Ankle Instability Surgery
Considering Ankle Instability Surgery?
Ankle instability surgery is a possible treatment for a condition known as chronic ankle instability. This condition is one in which the ligaments in the outer portion of the ankle “give out.” This can occur while a person is active or while they are stood still. Ankle instability is caused by repetitive strains of the lateral tendons in the ankle. Ankle sprains are very common, but those who sprain their ankle often are more likely to damage the ankle’s tendons to the point where they are unable to heal correctly. The end result is a ligament which has healed in a looser-than-normal position, thus it fails to remain tight and stable. An unstable ankle makes it difficult to walk in high-heeled shoes and uneven ground which can prove dangerous for some individuals. As a person with ankle instability puts the sufferer at a greater risk of having future strains, ankle instability surgery could save them a great deal of pain.
Who is a good candidate for this surgery?
Laxity in the ligaments can be detected by a physical examination of the ankle as well as by x-ray. If attempts at physical therapy have failed to strengthen the ankle and restore the patient’s range of motion, then surgery is likely to be a good treatment for them. Some people have to use a brace in order to support their ankle and prevent strain during movement. Someone who relies heavily upon a brace may choose to elect surgery so that they no longer have to use the brace. Individuals who have strong surrounding muscles in the ankle, such as athletes and dancers, are far less likely to respond to muscle retraining exercises and therefore would also make good candidates for the surgery.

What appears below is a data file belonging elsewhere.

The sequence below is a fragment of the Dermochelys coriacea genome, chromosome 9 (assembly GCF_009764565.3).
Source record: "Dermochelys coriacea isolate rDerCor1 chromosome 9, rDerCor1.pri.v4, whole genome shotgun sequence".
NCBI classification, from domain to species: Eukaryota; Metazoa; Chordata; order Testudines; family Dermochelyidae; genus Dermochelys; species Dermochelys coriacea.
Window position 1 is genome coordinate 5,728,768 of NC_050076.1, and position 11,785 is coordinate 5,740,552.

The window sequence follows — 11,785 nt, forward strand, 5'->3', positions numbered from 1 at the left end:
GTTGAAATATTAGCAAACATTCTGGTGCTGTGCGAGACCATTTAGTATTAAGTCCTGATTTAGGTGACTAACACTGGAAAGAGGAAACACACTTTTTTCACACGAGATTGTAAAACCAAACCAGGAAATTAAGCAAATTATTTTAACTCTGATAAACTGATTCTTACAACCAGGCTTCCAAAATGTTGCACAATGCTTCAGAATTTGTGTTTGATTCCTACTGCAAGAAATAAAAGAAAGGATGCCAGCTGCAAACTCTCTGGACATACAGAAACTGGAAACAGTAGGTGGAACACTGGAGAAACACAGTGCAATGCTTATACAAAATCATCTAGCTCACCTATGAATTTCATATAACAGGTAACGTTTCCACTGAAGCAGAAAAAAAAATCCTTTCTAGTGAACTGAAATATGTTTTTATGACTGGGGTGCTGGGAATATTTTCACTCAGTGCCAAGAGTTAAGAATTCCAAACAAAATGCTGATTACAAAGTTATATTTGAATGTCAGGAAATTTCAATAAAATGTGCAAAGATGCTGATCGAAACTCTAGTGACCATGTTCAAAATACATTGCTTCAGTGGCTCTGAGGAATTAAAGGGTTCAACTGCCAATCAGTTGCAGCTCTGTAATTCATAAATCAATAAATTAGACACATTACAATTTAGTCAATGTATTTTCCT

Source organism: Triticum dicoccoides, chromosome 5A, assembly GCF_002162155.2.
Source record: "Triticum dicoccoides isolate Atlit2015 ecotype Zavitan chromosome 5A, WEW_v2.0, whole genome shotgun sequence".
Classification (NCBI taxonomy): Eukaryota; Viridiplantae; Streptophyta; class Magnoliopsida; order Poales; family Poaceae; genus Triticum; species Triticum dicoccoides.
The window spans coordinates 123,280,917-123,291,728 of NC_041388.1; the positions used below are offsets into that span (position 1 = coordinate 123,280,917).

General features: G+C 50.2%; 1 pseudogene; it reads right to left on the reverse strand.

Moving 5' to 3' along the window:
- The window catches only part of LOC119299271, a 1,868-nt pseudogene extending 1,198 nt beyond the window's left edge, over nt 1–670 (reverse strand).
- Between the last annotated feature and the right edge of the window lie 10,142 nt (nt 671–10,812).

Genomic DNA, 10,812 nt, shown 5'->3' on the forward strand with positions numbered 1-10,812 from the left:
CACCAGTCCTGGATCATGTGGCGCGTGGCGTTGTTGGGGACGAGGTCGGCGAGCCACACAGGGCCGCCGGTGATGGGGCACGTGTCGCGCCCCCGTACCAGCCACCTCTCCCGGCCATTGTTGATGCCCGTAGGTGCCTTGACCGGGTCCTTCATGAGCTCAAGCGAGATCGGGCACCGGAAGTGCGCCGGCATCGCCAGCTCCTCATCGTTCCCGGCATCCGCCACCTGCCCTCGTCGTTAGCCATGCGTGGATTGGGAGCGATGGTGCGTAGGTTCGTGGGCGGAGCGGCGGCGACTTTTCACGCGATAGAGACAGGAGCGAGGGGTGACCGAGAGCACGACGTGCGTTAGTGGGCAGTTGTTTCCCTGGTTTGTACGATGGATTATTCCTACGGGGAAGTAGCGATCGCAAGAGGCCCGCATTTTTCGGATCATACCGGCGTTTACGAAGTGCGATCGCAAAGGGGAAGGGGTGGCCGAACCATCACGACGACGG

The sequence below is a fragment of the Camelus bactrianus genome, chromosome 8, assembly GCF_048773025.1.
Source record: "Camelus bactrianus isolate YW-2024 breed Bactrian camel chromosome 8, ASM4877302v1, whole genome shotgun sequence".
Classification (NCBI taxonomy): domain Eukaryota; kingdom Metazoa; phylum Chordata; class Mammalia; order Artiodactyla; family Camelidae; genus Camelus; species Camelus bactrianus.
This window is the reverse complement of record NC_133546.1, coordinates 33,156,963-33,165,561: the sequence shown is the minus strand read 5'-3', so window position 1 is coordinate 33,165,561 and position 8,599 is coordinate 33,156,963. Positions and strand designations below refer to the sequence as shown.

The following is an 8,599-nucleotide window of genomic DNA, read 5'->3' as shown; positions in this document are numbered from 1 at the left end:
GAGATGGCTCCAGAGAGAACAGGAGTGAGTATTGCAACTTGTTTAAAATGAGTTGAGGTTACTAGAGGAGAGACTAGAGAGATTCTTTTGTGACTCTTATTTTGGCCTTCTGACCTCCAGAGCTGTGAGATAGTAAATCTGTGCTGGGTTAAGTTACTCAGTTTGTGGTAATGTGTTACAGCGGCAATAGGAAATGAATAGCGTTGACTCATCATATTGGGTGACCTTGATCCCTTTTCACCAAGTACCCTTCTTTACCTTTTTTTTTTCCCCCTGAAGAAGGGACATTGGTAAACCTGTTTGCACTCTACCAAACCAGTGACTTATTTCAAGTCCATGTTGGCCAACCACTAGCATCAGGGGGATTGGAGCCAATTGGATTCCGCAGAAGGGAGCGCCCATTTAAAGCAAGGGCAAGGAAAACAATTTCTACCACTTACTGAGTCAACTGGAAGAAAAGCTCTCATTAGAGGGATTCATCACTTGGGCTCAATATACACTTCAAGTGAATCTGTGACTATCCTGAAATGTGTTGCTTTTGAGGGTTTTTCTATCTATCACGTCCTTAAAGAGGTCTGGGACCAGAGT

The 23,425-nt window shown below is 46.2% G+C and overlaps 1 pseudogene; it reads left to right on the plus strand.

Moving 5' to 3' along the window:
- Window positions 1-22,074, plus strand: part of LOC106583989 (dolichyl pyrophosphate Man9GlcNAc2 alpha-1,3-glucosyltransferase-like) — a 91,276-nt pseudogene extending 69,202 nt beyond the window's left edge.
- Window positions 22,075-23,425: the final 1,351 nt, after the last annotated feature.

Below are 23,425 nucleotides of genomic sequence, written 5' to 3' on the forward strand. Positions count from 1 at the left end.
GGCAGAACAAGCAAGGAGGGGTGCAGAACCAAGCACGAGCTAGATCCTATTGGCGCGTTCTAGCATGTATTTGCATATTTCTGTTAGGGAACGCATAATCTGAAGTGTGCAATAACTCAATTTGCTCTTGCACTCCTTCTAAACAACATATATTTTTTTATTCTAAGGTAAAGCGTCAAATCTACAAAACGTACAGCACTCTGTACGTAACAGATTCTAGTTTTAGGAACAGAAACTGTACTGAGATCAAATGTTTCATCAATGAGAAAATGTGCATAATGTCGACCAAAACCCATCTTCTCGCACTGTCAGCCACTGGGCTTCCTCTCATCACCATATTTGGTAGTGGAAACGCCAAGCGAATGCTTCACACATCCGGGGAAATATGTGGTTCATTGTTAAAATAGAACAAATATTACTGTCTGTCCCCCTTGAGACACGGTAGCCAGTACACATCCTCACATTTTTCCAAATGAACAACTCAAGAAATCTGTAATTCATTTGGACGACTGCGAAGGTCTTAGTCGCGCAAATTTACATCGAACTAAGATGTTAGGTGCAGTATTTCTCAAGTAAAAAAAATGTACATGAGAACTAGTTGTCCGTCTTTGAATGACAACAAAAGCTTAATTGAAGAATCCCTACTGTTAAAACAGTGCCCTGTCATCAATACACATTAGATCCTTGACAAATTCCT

How is ankle instability surgery performed?
There are two main types of surgery that can be performed to treat ankle instability. The first type is known as a ligament tightening procedure. This surgery is begun with an incision in the skin on the lateral (outer) portion of the ankle. Holes are drilled into the lower portion of the fibula. The ligaments that have been overstretched to become loose are cut and each end is placed on top of each other until the proper tightness is reached. The ends are then sewn together and the holes in the fibula are used to secure the stitches to the bone. The surgeon may also decide to reinforce the area by pulling the edge of the ankle’s retinaculum upwards and sewing it to the bone. The retinaculum is a band of tissue that runs across the front of the ankle and offers extra stability to the nearby ligaments.
The other surgery is called a tendon graft procedure. This form of surgery is usually recommended for individuals whose existing ligament is so damaged and weak that a tightening procedure probably would not have much of an effect on the ankle’s strength. For this procedure, the surgeon will need to remove a piece of tendon from a nearby area (usually on the outside of the foot, and use it to replace the damaged ankle tendon. To do this, the surgeon starts by drilling two holes into nearby bone—one near the tendon that will be “harvested” and the other near the tendon that will be replaced. The surgeon then makes an incision and removes the healthy tendon. Finally, this tendon is woven between the two holes until it is taught and secure.
What is the recovery time like for this surgery?
A cast or brace is usually worn for the first month or so and patients are instructed to put little or no weight at all on the ankle for up to 12 weeks after surgery, although normal activity is usually achievable after six weeks. After the ankle is seen to be healing properly, the patient will have to attend physical therapy for a few months. This time can seem to pass by slowly but it is imperative that the patient takes it one step at a time and does not push themselves too hard. Full recovery can take up to six months even with the support of a brace.